Urban congestion reduction using variable message signs


McDonald, M. and Lyons, G.D. (1996) Urban congestion reduction using variable message signs. In, Transportation Planning Methods. Proceedings of Seminar E held at the PTRC European Transport Forum, Brunel University, England 2-6 September 1996. UK, TRL, 17.

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Description/Abstract

Variable message signs (VMS) are becoming an increasingly attractive way of providing useful traffic information to drivers; when appropriately sited, they can substantially affect traffic distribution within a road network. For example, this effect is recognised in Southampton, England, where new VMS are being installed at key urban locations, as part of the ROMANSE and ENTRANCE projects. In relation to the ROMANSE project, several factors are discussed, which are likely to influence the effectiveness of VMS; they include: (1) the proportion of drivers reacting to the VMS message; (2) timely implementation of that message; (3) the 'normal' level of congestion within the road network; and (4) whether pre-trip information, for example via broadcast media, is also available. Some findings are reported of new research, aiming to develop better understanding of issues related to the effectiveness of VMS information. Modelling was conducted, using the 'single day' (SD) version of Route Guidance CONTRAM (RGCONTRAM), based on the CONTRAM CONtinuous TRaffic Assignment Model. A radial 'test' network was developed, for which an artificial origin-destination (O-D) matrix was also created. Four factors, influencing VMS benefits, are discussed, and several findings from the modelling exercise are outlined. For the covering abstract, see IRRD 889965.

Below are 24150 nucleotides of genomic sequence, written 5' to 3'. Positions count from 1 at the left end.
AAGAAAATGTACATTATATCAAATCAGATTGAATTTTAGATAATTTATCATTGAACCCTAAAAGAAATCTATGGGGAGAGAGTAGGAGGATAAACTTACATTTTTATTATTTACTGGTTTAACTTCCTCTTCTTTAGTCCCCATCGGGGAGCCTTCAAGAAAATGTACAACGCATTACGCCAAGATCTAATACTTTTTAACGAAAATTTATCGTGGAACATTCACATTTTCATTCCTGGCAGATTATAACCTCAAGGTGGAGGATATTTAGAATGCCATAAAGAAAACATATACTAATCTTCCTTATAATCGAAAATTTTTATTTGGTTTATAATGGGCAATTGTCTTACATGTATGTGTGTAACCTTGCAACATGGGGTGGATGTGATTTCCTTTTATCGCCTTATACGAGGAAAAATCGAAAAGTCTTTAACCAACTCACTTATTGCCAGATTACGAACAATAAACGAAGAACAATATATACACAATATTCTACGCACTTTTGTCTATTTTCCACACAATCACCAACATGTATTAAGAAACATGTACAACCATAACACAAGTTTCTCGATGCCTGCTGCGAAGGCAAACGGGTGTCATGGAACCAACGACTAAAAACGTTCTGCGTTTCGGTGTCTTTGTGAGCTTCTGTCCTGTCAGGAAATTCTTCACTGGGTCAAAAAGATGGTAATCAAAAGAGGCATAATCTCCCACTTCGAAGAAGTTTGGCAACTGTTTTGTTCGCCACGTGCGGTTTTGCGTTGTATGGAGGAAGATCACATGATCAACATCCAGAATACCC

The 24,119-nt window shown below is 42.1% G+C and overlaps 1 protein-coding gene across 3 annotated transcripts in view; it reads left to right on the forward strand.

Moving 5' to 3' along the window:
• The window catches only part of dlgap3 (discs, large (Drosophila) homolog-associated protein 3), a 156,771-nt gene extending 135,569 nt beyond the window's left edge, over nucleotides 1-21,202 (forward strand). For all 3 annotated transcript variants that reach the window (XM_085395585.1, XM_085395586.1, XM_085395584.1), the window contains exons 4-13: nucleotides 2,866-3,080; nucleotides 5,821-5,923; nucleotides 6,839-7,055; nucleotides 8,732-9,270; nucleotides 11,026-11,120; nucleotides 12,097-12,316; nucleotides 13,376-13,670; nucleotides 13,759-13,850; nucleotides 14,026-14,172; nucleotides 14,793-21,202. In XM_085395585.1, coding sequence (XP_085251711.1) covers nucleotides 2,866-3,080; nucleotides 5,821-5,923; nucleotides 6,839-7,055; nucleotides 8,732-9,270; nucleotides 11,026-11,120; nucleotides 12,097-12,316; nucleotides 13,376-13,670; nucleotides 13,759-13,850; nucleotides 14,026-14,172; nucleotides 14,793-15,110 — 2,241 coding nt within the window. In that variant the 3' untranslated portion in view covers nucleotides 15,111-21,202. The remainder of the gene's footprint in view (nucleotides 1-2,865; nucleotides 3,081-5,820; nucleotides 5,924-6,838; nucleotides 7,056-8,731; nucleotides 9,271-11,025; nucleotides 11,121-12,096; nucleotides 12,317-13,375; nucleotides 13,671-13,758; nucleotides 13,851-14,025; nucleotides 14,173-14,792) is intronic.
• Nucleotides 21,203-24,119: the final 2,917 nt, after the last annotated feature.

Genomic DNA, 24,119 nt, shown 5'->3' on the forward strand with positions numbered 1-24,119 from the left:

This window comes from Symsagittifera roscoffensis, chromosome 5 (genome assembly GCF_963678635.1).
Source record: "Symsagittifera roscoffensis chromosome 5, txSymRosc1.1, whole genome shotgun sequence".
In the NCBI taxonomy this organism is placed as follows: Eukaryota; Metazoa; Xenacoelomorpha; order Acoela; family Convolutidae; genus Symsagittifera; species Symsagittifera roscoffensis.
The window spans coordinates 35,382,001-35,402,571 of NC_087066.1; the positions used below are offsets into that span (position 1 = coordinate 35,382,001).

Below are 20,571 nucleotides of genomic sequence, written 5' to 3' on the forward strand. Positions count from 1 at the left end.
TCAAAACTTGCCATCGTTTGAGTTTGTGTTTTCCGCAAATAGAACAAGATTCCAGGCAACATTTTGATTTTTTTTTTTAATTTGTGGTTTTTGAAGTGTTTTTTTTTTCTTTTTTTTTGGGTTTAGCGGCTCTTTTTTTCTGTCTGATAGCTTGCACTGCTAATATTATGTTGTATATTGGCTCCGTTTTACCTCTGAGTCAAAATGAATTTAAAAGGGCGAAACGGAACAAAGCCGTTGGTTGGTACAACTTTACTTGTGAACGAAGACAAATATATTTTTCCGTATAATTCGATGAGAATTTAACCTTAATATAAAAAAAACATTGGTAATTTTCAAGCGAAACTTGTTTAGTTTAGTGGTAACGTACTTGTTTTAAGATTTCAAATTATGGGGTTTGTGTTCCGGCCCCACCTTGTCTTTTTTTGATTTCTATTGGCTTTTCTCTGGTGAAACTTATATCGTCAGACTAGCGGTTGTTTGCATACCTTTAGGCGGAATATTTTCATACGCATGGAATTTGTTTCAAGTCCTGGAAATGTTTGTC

Item Type: Book Section
ISBNs: 0860502945 (hardback)
ISSNs: 0860502945 (print)
Subjects: T Technology > TA Engineering (General). Civil engineering (General)
Divisions: University Structure - Pre August 2011 > School of Civil Engineering and the Environment
ePrint ID: 74554
Date Deposited: 11 Mar 2010
Last Modified: 27 Mar 2014 18:53
Publisher: TRL
URI: http://eprints.soton.ac.uk/id/eprint/74554

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